Insider: MB&F Horological Machine No. 6 HM6 'Space Pirate'. Hands-On Review of a Biomorphic Extraterrestrial Looking Watch.

By now, we are used to seeing some of the most spectacular space inspired creations coming from MB&F. The new MB&F Horological Machine N°6 —HM6— ‘Space Pirate’ has been designed with space in mind and its inspiration came from a Japanese anime TV series from Maximilian Büsser's childhood called "Capitaine Flam" —Captain Future in English. "Capitaine Flam" had a spaceship called the Comet that consisted of two spheres joined by a connecting tube. The curved lines of Horological Machine N°6 make it a softer, more organically shaped Machine than its predecessors. The inspiration for this came from the biomorphism art movement, which takes its cues from design elements based on the shapes of living organisms. In each of the four corners of HM6's biomorphic case there is a 360° sphere, capped top and bottom by transparent sapphire crystal domes.

Up forward, two semi-spherical indications rotate vertically —90° to the Engine—, respectively displaying hours and minutes in large, highly legible numerals and marked by a set of green arrows.

Back aft, driven through multiplying gearing by the automatic winding rotor, twin spherical turbines spin horizontally, automatically regulating the winding system in case of excessive speed to reduce stress and wear.

The central dome houses a 60-second flying tourbillon, the precision regulator of HM6's Engine. The flying tourbillon is functional —the fact that it looks sensational is a bonus. There is no room at the top of the domed crystal for an upper support bridge and a flying tourbillon requires no upper bridge. A case of function following form.

Perhaps, one of the coolest things about this watch, is that the wearer can close or open —at will—, a retractable semi-spherical, titanium protective shield. The shield —that sits between the central dome and the tourbillon cage— protects the tourbillon from the harmful UV rays coming from the sun. It is known that UV rays affect the performance of lubricants inside watch movements and the shield can be the perfect barrier during those sunny days in Dubai while enjoying the sun at the Palm Jumeirah or the Palm Jebel Ali. Simply by rotating the crown located on the left side of the case at 9 o'clock, one can close as much or as little said shield.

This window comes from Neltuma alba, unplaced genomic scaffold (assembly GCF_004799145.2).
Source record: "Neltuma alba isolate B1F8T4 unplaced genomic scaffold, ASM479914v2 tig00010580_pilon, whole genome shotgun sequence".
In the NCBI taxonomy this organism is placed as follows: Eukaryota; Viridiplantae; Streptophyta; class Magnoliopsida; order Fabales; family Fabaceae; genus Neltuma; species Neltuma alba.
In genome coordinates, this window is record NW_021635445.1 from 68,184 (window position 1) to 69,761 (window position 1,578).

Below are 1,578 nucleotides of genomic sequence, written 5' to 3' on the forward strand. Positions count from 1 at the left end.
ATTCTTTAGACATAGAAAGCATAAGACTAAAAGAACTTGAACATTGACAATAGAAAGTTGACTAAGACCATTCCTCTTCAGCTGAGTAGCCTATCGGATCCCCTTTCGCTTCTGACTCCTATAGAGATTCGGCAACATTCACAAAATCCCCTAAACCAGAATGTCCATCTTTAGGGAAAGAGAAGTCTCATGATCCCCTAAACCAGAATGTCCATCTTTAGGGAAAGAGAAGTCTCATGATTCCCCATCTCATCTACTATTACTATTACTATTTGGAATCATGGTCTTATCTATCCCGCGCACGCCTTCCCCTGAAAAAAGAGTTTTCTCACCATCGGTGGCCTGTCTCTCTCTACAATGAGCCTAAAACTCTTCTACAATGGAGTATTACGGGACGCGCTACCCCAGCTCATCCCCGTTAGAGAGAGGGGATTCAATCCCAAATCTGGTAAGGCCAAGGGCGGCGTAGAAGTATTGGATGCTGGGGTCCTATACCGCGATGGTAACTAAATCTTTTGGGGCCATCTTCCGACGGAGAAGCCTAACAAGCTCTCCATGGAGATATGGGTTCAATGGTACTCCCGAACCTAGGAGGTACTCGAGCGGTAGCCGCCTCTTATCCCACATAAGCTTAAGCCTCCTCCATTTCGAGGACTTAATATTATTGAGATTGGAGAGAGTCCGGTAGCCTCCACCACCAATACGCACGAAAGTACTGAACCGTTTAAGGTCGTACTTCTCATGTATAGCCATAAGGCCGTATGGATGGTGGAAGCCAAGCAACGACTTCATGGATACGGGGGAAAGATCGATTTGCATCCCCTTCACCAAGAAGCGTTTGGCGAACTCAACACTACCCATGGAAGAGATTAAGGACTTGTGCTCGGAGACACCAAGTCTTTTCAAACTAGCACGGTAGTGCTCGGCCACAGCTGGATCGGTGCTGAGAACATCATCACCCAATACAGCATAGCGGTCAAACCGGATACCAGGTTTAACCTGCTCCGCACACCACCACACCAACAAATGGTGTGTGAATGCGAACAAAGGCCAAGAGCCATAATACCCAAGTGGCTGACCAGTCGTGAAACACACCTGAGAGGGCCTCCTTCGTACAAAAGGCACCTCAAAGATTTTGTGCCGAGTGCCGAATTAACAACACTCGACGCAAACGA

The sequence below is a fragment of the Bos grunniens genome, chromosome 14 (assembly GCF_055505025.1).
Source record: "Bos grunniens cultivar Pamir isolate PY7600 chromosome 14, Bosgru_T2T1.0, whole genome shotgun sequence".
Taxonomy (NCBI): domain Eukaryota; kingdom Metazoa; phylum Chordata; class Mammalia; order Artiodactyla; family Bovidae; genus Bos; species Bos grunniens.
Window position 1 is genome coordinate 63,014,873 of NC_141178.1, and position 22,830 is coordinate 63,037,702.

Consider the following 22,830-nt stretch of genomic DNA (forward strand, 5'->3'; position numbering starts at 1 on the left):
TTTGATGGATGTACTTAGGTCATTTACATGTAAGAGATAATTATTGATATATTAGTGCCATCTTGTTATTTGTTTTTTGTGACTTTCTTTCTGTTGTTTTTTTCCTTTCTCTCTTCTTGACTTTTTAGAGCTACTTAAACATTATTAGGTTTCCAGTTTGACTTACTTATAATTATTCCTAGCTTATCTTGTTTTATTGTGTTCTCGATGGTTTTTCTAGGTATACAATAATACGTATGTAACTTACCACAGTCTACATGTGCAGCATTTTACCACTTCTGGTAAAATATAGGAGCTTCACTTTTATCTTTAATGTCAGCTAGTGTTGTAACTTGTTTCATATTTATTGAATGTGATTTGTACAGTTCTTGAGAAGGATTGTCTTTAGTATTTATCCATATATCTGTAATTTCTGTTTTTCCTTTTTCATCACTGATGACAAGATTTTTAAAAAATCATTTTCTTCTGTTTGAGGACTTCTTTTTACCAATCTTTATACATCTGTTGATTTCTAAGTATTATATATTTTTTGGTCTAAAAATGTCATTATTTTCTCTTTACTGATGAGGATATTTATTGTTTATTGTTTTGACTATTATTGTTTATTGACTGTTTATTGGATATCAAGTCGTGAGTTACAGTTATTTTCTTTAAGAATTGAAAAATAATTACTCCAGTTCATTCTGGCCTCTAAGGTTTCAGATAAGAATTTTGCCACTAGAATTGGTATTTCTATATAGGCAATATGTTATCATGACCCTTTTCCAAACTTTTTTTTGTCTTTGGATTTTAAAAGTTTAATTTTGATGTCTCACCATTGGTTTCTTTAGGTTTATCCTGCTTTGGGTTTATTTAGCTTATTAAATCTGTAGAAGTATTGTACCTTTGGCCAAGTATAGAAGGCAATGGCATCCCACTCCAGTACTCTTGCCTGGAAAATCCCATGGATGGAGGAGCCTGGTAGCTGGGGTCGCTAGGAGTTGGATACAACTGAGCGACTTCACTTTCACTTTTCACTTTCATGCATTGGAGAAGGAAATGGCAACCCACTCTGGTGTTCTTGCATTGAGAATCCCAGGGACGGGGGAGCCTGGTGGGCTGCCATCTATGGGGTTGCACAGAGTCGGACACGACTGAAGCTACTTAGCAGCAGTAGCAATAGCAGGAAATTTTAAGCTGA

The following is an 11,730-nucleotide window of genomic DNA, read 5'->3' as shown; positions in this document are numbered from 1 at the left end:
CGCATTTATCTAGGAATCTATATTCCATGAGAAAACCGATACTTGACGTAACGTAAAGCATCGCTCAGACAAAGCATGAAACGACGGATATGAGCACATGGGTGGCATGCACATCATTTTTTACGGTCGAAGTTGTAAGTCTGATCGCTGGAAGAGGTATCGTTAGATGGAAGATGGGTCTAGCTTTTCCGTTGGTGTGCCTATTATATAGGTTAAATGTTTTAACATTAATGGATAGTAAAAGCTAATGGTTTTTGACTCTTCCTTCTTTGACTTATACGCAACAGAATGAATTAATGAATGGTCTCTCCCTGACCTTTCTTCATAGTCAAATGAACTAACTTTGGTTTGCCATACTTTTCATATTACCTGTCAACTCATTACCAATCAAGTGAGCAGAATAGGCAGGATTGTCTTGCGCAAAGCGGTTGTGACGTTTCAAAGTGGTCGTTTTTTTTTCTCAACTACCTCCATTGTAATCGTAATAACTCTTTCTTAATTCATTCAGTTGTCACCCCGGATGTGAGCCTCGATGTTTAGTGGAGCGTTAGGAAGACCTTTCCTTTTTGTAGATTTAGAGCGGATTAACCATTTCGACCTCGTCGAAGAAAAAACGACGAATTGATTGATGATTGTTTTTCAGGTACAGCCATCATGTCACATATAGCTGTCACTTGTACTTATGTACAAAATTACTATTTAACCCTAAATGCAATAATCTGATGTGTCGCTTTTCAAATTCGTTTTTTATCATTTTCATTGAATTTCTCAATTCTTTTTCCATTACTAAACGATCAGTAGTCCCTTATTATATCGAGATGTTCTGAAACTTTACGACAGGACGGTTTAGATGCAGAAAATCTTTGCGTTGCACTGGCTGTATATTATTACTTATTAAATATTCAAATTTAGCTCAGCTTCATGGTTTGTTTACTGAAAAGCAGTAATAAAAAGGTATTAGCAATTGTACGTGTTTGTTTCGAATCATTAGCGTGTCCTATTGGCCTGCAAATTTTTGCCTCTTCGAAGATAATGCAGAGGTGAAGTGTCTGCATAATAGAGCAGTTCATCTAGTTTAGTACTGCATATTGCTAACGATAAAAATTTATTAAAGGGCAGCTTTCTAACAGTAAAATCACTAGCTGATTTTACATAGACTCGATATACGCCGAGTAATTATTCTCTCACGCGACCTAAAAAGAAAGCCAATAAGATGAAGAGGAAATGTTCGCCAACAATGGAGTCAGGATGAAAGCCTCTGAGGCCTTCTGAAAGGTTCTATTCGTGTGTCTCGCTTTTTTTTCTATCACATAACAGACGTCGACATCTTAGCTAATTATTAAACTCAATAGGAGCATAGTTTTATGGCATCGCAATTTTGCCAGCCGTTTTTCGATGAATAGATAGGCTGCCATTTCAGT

While the transparent cupola on top of the MB&F Horological Machine No. 6 HM6 'Space Pirate' offers a tantalizing glimpse into the sophisticated engine below, the sapphire crystal display portal on the back reveals more of the 475 finely finished components making up the highly complex movement, which required over three years of development. Also visible through the display back is part of the winding mechanism and the high-grade platinum 950 winding battle-axe rotor. The movement is a tridimensional horological engine developed exclusively for the HM6 'Space Pirate' by MB&F with David Candaux Horlogerie Créative. The 475 parts that compose this automatic calibre include a flying tourbillon with retractable shield and iridescent green platinum 950 battle-axe automatic winding rotor, 68 jewels and twin aluminum turbines driven by the winding rotor. The movement provides a power reserve of 72 hours when fully wound while beating at a frequency of 18,000 vph.

Horological Machine No. 6 ‘Space Pirate’ is a limited edition of 50 pieces in Ti-6Al-4V titanium. There will only be 100 HM6 movements made in total. While Horological Machine No. 6's gentle curves and bulging "eyes" may give it the appearance of a friendly extra-terrestrial life form, the strength of its exoskeleton is formidable thanks to the aeronautic grade Ti-6Al-4V titanium case, a metal stable at over 400°C. With its lightweight titanium case —total weight of the watch is 73.4 grams— and spherical corners, HM6 comfortably hugs wrists of all sizes, whether you believe it or not. The case of HM6 Space Pirate was machined from two solid ingots of aerospace grade Ti-6Al-4V —Grade 5— titanium. It has a chemical composition of titanium alloyed with 6% aluminum, 4% vanadium, 0.25% —maximum— iron, and 0.2% —maximum— oxygen. This high-tech titanium alloy is both strong and light, has high resistance to corrosion and low thermal conductivity. While the strength of this titanium alloy makes it ideal for a space-age watch case, polishing and satin finishing Space Pirate's complex curves requires more than 100 hours of work.

A titanium band wraps lengthways around the case, with a circular aperture on top circumventing the central dome. On the back, the flat band is fixed to a metal disc in the centre of the display back crystal. This band both strengthens the case as a whole and acts as a support to the free moving lugs. The pivoted lugs enable the strap to fit snugly around the wrist and, along with the lightweight titanium case and form-fitting spheres in each corner, ensures that HM6 is an extremely comfortable watch to wear, even on smaller wrists. The dimensions of the Horological Machine No. 6 are 49.5 mm x 52.3 mm x 20.4 mm. The new MB&F Horological Machine No. 6 'Space Pirate' watch is equipped with a nice rugged looking —but soft to the touch— black strap by Camille Fournet and fitted with a double folding clasp.

On the wrist, surprisingly enough the watch wears very comfortable and quite ergonomically. The Horological Machine No. 6 ‘Space Pirate’ is available in a limited edition of 50 pieces in Ti-6Al-4V titanium. There will only be 100 HM6 movements made in total.

Sticker Price $230,000 USD. For more info on MB&F click here.